“Furthermore, land prices rose even more sharply than property prices. According to official statistics, the average price per square meter of land at sale was just RMB573 in 2003 (USD69.2 on the 2003 exchange rate), rising to RMB3,393 in 2012 (USD537) – a 492% rise over 10 years.”

Decline of potential growth

“In China, there are also signs of a slowdown in potential growth, driven by a decline of both the labor force and productivity growth… The three main sources of China’s competitiveness – demographics, an undervalued currency and reform dividends – have all weakened since 2008. On the demographics side, trends that were working in China’s favour before 2008 have now turned against it.”

“The demand-supply ratio in the urban labor market is arguably the best indicator of wider labor market conditions in China. The ratio was persistently below 1 before 2009, suggesting the labor market was over-supplied, mostly due to the large influx of migrant workers from inland rural areas. But in 2009 the trend reversed. The ratio climbed above 1 in Q4 2009 and remained there for 12 consecutive quarters. Even when GDP growth slowed to 7.4% in Q3 2012, the ratio remained above 1, which suggests to us that the potential growth rate has likely slowed to 7.0-7.5%.”

The vulnerability of major economic sectors.

“The main risks lie mostly in three areas: local governments, property developers and non-bank financial institutions.”

  • “While the overall public sector does not have a solvency problem, local governments are facing tough challenges… Most local government investment is not yet profitable, because of the large share that has gone into infrastructure projects, such as the building of subways and highways, which require substantial investment upfront but take many years to break even. Indeed, financial statements disclosed by most LGFVs [local government funding vehicles] who sought capital from the bond market show negative cash flows. Tianjing Urban Construction Company, the largest LGFV in the country, reported that its cash flow in 2011 fell to -RMB31bn from -RMB7bn in 2010… Many LGFVs have managed to stay solvent because local governments provided new capital, subsidies and guarantees to allow them to issue new debt. New capital is often in the form of land, the value of which is subject to substantial market risks… When land sales failed to provide the required incremental growth in funding for LGFVs in 2012, they turned to “urban construction” bonds and infrastructure trust products… It is not clear to us how the LGFVs will be able to finance their growing investments in 2013 and beyond. We estimate the current outstanding debt of LGFVs at around RMB11trn. Assuming 10% of the principle becomes due in 2012 and an interest rate of 6%, the LGFVs would need RMB1.76trn just to repay existing debt – more than the total amount of urban construction bonds issued in 2012.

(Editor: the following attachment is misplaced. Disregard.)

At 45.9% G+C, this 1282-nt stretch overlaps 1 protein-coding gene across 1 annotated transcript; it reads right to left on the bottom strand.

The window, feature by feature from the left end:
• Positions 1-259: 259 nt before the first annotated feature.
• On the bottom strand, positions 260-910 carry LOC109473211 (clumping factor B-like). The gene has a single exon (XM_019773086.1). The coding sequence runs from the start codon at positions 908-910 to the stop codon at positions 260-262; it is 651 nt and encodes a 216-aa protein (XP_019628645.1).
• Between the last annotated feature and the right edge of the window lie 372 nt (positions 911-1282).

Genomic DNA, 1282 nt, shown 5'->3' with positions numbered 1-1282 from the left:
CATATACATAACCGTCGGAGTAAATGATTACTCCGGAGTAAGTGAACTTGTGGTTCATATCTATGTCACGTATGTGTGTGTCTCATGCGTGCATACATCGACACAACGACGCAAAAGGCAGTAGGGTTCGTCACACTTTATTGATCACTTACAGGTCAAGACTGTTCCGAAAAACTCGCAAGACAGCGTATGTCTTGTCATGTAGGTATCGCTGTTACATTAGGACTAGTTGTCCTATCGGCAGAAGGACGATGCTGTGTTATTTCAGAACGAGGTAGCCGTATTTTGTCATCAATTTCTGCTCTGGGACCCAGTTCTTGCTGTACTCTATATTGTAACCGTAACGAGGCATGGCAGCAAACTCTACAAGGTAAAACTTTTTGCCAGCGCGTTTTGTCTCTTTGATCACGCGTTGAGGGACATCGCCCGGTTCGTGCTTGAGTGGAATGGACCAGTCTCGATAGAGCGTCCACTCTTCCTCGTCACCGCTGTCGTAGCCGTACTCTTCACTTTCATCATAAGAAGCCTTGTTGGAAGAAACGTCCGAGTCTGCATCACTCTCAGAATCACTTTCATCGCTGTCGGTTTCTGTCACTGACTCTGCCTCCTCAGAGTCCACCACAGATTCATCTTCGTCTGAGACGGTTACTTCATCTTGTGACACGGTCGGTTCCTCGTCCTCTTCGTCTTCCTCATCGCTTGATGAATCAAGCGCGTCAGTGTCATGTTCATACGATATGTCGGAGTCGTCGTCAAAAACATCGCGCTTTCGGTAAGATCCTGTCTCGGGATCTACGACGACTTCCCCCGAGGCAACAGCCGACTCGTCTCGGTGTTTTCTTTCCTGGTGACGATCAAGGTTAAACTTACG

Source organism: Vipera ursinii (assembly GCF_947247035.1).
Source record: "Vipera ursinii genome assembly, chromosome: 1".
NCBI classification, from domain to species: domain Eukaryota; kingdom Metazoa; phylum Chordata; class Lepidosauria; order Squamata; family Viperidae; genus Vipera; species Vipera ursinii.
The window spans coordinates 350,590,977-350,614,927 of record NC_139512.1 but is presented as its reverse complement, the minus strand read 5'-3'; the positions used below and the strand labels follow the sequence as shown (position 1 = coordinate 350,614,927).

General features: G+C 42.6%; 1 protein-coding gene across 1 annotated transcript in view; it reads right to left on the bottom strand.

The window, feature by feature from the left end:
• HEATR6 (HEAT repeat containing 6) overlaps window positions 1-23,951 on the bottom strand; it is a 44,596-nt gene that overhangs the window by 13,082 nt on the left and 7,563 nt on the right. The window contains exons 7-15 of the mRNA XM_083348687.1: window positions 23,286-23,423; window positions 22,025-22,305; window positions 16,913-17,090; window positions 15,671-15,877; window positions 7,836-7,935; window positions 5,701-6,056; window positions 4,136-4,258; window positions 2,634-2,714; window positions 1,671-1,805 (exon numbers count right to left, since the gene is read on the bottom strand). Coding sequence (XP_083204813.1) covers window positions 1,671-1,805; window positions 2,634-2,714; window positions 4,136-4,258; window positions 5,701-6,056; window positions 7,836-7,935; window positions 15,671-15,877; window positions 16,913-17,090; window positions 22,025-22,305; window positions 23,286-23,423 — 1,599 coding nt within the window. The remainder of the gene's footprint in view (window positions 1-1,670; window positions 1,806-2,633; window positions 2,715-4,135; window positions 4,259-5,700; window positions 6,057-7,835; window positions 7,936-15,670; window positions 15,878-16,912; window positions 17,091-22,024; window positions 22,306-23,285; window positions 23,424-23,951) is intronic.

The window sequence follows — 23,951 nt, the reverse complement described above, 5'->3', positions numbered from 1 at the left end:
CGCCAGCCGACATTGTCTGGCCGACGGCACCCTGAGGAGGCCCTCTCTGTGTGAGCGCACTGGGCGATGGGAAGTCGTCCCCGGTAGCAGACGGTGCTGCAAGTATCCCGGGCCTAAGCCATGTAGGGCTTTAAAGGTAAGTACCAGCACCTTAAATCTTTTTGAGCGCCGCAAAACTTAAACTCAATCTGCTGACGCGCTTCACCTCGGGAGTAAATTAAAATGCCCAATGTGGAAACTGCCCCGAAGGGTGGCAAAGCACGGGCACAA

• Bank weakness comes from three main sources. The first is loan exposure to LGFVs, which reached RMB9.25trn as of September 2012, which accounted for 14.1% of total outstanding bank loans… The second source is exposure to property developers. The size of loans made to property developers has been constrained by regulators, but at end-2012 stood at RMB3.9trn, or 6.2% of total loans outstanding… A far more problematic and less transparent risk stems from so-called wealth-management products (WMPs) that banks sell to retail investors. According to the CBRC, the amount of WMPs outstanding soared to RMB7.1trn by end-2012, equivalent to 7.4% of bank deposits.
  •  The trust companies quickly became the second-largest group of non-bank financial institutions in terms of assets under management (AUM) (Figure 39). In 2008, AUM for the sector was only RMB1.2trn, smaller than the insurance sector (RMB3.3trn) and mutual funds (RMB2.6trn). By 2012, this AUM had rocketed to RMB7trn, exceeding both the insurance (RMB6.9trn) and mutual fund (RMB2.9trn) sectors… There have been five boom-and-bust cycles in the trust sector since 1980. Each time the boom was associated with an economic upturn and the bust amplified the deleveraging process and damaged the economy.”